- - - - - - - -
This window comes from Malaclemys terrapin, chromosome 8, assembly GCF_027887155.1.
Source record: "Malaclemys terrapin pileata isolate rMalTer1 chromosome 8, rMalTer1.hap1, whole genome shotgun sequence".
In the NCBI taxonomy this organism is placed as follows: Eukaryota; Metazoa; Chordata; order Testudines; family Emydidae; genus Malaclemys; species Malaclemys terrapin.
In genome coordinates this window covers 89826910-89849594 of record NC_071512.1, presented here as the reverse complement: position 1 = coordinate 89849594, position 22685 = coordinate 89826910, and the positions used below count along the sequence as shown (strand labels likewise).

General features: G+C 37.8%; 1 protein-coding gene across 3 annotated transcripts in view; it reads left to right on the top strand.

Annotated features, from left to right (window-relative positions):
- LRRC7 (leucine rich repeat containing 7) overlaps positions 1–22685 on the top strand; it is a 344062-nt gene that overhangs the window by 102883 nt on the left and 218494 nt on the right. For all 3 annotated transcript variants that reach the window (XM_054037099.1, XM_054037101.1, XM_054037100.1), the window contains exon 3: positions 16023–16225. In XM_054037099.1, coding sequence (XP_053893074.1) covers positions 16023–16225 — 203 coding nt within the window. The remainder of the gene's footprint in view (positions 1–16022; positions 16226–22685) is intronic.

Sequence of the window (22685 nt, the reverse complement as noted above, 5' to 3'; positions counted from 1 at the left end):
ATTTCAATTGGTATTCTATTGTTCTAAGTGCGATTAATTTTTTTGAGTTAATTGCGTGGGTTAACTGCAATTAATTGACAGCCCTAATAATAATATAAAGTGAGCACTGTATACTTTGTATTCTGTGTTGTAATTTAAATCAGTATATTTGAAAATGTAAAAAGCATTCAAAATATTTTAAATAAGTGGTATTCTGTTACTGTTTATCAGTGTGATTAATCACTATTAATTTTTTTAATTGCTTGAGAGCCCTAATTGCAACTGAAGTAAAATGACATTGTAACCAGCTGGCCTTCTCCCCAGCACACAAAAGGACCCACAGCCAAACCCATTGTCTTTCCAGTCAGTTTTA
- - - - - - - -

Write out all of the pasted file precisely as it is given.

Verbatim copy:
This window comes from Malaclemys terrapin, chromosome 8, assembly GCF_027887155.1.
Source record: "Malaclemys terrapin pileata isolate rMalTer1 chromosome 8, rMalTer1.hap1, whole genome shotgun sequence".
In the NCBI taxonomy this organism is placed as follows: Eukaryota; Metazoa; Chordata; order Testudines; family Emydidae; genus Malaclemys; species Malaclemys terrapin.
In genome coordinates this window covers 89826910-89849594 of record NC_071512.1, presented here as the reverse complement: position 1 = coordinate 89849594, position 22685 = coordinate 89826910, and the positions used below count along the sequence as shown (strand labels likewise).

General features: G+C 37.8%; 1 protein-coding gene across 3 annotated transcripts in view; it reads left to right on the top strand.

Annotated features, from left to right (window-relative positions):
- LRRC7 (leucine rich repeat containing 7) overlaps positions 1–22685 on the top strand; it is a 344062-nt gene that overhangs the window by 102883 nt on the left and 218494 nt on the right. For all 3 annotated transcript variants that reach the window (XM_054037099.1, XM_054037101.1, XM_054037100.1), the window contains exon 3: positions 16023–16225. In XM_054037099.1, coding sequence (XP_053893074.1) covers positions 16023–16225 — 203 coding nt within the window. The remainder of the gene's footprint in view (positions 1–16022; positions 16226–22685) is intronic.

Sequence of the window (22685 nt, the reverse complement as noted above, 5' to 3'; positions counted from 1 at the left end):
ATTTCAATTGGTATTCTATTGTTCTAAGTGCGATTAATTTTTTTGAGTTAATTGCGTGGGTTAACTGCAATTAATTGACAGCCCTAATAATAATATAAAGTGAGCACTGTATACTTTGTATTCTGTGTTGTAATTTAAATCAGTATATTTGAAAATGTAAAAAGCATTCAAAATATTTTAAATAAGTGGTATTCTGTTACTGTTTATCAGTGTGATTAATCACTATTAATTTTTTTAATTGCTTGAGAGCCCTAATTGCAACTGAAGTAAAATGACATTGTAACCAGCTGGCCTTCTCCCCAGCACACAAAAGGACCCACAGCCAAACCCATTGTCTTTCCAGTCAGTTTTA